CURWOOD: Your idea for the Westinghouse Science Talent Competition is something that you're now seeking a patent for?
ANDERSON: Yeah. But, you know, that wasn't why I did the research. It wasn't for the financial aspects of developing a commercial process or product or anything like that. It was because I wanted the research experience, and I also wanted to address a problem in American society.
CURWOOD: It's been a pretty heady year for Anderson. Along with the Westinghouse prize, he won his state's wrestling crown. He occasionally finds time to go hiking, fishing, and rock climbing, but he says the best part of his senior year has been the time spent with his peers.
ANDERSON: Meeting the students and researchers that have been associated with these competitions and with these universities that I've had a chance to visit. And it's really exciting to think that I'm going to be in this kind of company, you know, in the coming years.
CURWOOD: Forrest Anderson graduates this spring from Helena High School in Helena, Montana. His invention of a process for recycling mixed plastics into oils, gases, and chemical feedstocks, won him this year's Westinghouse Science Talent Competition. He plans to attend Harvard.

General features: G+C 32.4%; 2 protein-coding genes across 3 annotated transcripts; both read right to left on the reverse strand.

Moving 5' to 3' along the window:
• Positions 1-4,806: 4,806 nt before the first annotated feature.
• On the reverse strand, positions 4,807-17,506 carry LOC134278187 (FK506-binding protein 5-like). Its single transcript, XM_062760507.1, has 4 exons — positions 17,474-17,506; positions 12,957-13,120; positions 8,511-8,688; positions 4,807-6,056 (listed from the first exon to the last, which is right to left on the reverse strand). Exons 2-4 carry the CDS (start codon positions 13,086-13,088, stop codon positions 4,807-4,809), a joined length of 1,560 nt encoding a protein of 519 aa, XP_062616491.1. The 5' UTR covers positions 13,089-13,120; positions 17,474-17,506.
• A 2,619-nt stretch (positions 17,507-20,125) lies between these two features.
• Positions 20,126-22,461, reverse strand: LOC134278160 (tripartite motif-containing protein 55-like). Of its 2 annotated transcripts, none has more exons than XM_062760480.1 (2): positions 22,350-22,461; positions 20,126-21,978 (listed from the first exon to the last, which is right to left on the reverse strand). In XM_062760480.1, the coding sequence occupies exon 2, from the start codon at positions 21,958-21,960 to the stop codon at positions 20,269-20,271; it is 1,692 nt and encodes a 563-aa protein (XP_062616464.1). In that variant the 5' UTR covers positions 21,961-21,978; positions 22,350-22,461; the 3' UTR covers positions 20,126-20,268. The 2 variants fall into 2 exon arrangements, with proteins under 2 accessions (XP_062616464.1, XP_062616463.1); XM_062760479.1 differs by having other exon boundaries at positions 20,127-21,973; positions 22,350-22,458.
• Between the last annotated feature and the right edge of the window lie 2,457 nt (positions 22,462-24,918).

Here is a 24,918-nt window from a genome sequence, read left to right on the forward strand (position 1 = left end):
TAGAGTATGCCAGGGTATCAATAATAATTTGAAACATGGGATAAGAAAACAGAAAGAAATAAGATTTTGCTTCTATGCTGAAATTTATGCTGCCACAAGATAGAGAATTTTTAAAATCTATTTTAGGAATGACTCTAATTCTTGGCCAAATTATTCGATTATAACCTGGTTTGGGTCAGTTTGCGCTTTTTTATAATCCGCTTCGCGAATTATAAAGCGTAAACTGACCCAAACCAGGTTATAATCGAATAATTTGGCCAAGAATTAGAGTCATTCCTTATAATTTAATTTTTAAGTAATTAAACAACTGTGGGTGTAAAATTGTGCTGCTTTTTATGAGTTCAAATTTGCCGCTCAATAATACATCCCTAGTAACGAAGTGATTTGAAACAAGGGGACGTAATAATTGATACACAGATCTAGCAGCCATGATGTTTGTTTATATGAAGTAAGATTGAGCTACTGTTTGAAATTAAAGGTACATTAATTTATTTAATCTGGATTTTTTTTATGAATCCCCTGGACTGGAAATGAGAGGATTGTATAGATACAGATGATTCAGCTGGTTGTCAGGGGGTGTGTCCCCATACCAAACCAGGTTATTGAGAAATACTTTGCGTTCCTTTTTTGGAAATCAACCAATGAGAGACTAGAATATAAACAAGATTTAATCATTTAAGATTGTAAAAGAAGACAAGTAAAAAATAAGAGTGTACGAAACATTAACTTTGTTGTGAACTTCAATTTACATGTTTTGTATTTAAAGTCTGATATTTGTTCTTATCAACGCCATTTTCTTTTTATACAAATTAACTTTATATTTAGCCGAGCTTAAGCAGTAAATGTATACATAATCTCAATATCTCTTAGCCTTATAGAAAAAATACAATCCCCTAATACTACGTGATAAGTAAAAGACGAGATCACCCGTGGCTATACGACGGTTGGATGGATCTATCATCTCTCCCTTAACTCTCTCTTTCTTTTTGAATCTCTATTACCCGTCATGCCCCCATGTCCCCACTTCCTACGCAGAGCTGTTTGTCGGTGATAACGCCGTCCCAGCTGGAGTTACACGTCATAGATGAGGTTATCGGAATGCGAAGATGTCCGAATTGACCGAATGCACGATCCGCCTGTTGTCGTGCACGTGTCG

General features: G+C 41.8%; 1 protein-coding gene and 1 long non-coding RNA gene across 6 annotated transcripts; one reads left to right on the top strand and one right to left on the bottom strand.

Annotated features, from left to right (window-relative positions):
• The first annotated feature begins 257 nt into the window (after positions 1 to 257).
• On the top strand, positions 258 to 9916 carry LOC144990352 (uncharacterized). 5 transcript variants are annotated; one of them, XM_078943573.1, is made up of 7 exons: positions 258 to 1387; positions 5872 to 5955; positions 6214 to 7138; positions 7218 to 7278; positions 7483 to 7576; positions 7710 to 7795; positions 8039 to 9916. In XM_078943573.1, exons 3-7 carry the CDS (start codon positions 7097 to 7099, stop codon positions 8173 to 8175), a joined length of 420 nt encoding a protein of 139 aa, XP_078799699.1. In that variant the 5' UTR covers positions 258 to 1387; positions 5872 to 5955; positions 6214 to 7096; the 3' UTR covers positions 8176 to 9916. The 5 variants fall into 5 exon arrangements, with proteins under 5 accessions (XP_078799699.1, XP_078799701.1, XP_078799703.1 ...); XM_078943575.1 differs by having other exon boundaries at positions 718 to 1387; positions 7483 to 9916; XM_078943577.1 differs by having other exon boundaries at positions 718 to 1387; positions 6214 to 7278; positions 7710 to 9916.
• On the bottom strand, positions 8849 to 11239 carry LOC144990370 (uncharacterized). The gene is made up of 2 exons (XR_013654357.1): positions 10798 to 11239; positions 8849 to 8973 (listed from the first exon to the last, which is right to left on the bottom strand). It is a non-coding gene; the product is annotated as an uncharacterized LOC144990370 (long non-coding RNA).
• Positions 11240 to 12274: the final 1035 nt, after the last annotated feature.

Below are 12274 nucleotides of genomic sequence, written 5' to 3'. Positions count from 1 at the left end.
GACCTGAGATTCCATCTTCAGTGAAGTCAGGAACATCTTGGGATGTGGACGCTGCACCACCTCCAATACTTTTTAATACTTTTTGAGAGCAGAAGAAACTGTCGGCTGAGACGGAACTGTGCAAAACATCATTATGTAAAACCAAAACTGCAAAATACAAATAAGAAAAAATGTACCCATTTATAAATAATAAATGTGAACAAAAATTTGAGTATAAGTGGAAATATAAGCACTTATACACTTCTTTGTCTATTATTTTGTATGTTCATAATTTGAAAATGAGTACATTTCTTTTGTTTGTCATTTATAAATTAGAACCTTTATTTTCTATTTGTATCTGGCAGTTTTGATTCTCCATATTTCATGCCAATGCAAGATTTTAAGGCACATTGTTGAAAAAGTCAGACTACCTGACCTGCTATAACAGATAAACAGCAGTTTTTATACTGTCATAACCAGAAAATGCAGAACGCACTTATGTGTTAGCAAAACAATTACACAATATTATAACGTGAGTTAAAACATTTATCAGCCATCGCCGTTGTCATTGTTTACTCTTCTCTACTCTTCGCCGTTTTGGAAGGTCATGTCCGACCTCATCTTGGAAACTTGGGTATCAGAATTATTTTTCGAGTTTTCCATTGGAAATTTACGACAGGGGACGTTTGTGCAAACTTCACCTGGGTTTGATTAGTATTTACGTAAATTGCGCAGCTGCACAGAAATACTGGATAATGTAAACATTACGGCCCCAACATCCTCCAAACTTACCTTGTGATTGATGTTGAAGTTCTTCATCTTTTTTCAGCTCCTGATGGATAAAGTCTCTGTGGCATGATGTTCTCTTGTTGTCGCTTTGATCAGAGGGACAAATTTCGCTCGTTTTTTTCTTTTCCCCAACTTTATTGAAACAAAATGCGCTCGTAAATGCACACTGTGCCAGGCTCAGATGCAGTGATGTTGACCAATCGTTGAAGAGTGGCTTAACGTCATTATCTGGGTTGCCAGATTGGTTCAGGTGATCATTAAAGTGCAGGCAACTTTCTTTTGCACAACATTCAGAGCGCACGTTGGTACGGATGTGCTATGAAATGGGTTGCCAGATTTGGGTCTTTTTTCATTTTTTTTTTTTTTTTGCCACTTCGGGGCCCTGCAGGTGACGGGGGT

(Steel drum music up and under)
CURWOOD: Caribbean islanders long ago discovered that junk can sound good. They've been turning discarded oil drums into the instruments of steel bands for decades. But they aren't the only ones to make music out of waste.
(Chimes and percussion)
CURWOOD: This is the sound of trash New York style, conducted by a Princeton-educated composer and instrument maker in lower Manhattan. Producer Joe Richman has this profile, part of our series this summer of sound portraits from New York City.
RICHMAN: In New York City it's not that strange to see someone rummaging through the garbage, but it is a little weird if they bang on the trash first to see if it's worth taking.
LA PLANTE: You've got some kind of a cardboard tube here. Hmm (taps the tube) - the tube's okay but the cap seems to be the wrong shape.
RICHMAN: About once a day Skip La Plante goes foraging around lower Manhattan where he lives. Past the sweat shops in Chinatown, the offices and art galleries of Soho, and the construction sites further East, it's a mecca for good garbage, says La Plante.